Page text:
Suffer on Saturday

Updated to add links to photos, which seem intended to highlight my bad-looking gray hair… somebody give me some hair advice please…
I’m almost too tired to blog! Today’s semi-competitive workout event was a kind of combination adventure race and game of chance. With the gym being on an old Navy base, the planner of today’s workout decided to use the little roads, alleys, and loading docks surrounding the building.
To start, everybody took off in pairs, two pairs at a time, once per minute. You had to run to the starting area (a dead-end alley at a loading dock); jump up onto the dock; pick one of four numbers you were carrying on cards; and spin a wheel to determine which exercise you’d do for that number of reps. You’d do the exercise, then run around either one or two buildings depending on how many reps you’d done. This continued until you’d done an exercise for all four of your numbers and had run either a longer or shorter course in between each exercise.
My four numbers were 75, 60, 45, and 30 and my plan—like a lot of people’s, I assume—was to get my high numbers out of the way first. I picked 75, spun the wheel and got kettlebell swings. I used a 16-kg kettlebell and 75 swings went by pretty fast. I think I rested at 55 and at 70. Because 75 was one of my two highest numbers of reps, I ran the shorter course, which was probably about a quarter mile.
Next I chose 60 and spun the wheel for push-ups, which were to be done with hands on a bar about a foot off the ground. There was just enough room for two people on the bar, and I was next to a guy who’s a super jock—not that it should matter, but I felt unrealistically competitive, always hoping I can keep up with the guys. I did my push-ups in sets of 10 until I got to 40, then went to knee push-ups and did 10, 6, and 4. I ran the short course again, which seemed a lot longer this time.
My third exercise was 45 reps of ring-rows—leaning back against a pair of rings at about 45 degrees and pulling my chest up to the rings. This was my hardest drill. I tried to keep my shoulder blades tight and pull with my whole back and sides, but I guess I was tired from the push-ups and this drill took me longer than any of the others. I did one set of 15 and then quickly deteriorated into mini-sets of 5 or 3 or 2. This was one of my two lower numbers of reps, which meant I had to run the longer course, around two buildings and the space between them. Dave later said he thought this course was about 3/4 mile.
Finally, my last exercise of 30 reps turned out to be high-pull deadlifts with kettlebells. I chose the uniquely red-painted 24-kg kettlebell, used my legs to spring it up, and worried about hitting myself in the chin. But my chin was safe. A 24-kg kettlebell, pulled up by me, has no surplus upward momentum. During the 30 reps, I think I rested at 20 and 28. I’m trying to stop resting during exercises, and a good place to cut rests would be when I only have two reps left. I mean, would it have been impossible for me to do two more reps after no. 28 without stopping? Probably not. But it seemed too hard at the time.
I ran (jogged) the long course again and finished with a time of 30:52. I was pleased with my time because I had done well at resisting the urge to rest, to walk during the runs, to re-tie my shoes, and so on. It was a lot of fun to use a larger outdoor area instead of just our usual run around the same old building, especially because most of us had never even seen the hidden loading-dock areas before.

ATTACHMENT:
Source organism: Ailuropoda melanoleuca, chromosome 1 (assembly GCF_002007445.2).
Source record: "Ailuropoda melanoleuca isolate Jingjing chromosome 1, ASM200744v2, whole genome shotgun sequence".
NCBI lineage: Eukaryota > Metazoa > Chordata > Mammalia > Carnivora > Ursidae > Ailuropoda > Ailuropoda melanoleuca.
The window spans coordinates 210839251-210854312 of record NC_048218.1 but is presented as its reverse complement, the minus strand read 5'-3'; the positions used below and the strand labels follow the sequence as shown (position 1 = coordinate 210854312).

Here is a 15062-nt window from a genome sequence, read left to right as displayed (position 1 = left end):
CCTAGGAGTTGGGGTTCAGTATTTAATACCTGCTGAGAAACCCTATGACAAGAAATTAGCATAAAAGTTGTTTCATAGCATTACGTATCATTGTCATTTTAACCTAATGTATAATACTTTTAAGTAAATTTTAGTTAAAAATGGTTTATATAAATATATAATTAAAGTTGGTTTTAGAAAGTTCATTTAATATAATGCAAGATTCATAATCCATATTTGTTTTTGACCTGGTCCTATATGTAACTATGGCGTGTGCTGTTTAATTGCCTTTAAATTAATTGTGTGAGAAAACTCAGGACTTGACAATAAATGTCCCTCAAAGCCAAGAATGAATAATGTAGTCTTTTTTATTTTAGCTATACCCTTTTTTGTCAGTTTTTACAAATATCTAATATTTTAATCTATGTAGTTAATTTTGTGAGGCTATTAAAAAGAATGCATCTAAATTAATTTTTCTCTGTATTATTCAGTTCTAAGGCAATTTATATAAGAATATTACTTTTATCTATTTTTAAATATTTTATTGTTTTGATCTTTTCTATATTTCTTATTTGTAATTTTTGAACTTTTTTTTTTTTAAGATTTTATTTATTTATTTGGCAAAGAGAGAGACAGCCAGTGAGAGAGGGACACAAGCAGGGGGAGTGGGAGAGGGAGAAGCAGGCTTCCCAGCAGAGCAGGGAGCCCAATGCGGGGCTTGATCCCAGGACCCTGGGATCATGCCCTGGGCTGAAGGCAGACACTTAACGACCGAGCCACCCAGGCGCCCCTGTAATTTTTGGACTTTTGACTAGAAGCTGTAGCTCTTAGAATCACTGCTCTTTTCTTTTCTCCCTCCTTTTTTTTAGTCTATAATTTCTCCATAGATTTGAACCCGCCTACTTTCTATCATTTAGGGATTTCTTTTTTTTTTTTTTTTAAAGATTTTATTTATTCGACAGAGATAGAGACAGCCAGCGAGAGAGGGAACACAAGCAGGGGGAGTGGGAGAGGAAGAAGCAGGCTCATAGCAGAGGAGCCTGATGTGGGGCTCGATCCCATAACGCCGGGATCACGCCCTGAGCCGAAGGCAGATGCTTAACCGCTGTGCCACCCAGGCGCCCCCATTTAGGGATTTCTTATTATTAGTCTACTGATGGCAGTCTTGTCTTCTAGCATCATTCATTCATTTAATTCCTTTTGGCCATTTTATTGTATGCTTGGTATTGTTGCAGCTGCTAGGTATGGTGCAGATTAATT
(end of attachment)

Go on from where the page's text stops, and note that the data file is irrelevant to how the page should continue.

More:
The women were given lower sets of four numbers than the men got. So we did the same drills but had a time advantage, and I think a lot of women came in ahead of a lot of the men. For instance, Tom’s four numbers were something like 80, 75, 60, and 45—a total of 260 reps compared to my 210. I asked him twice what his exercises (selected by spinning the wheel) were, but nevertheless I can’t remember. Brain-dead! Some of the exercises I didn’t have to do were wall-ball throws, medicine-ball throws into the air, 4-count crunches, V-ups, push-press, and basketball push-ups (done with the hands on two basketballs—I’d surely fall on my face!).
I didn’t even blog last night’s workout, but it was fun also, and involved kettlebell swings (24 kg), medicine ball throws, squats, and sit-ups. Afterward Nancy and I practiced handstands for quite a while, did a couple of spotted muscle-ups, and watched Tom do his second or third muscle-up. Everyone agrees that even after you can do one, it’s not something you can do reliably on every attempt, maybe not even every week, although for expert male gymnasts it is only a basic skill.
I can’t go to the gym all next week because I have to fast for a colonoscopy. It will be my first one and I’m having it at 40 instead of 50 because of a family history. I’m not going to be like Katie Couric and have it televised, but if I’m not too crabby from the fasting—and if I don’t decide it’s sharing WAY too much information—I’ll blog about it. The procedure is on Thursday morning, and I have to start severely curtailing my food intake on Monday morning.

2 thoughts on “Suffer on Saturday”

  1. Fran, that is just incredible! What a workout! What a time! Damn, that is just so impressive. Next time I come up north, can I watch you do a workout? (Oh my gosh, I’d love to try it but I think I’m too much of a wuss!)
    Prepping for the colonoscopy is the hard part, unfortunately. You have my sympathies.

  2. Man, that sounds KILLER. What a workout. There’s a reason I’m all for the Crossfit stuff, and this is it. Why? I’m not sure. I think I’ve got a screw loose. But what a great way to get fit. Thanks for posting it in the wonderful detail I’ve come to appreciate.

Comments are closed.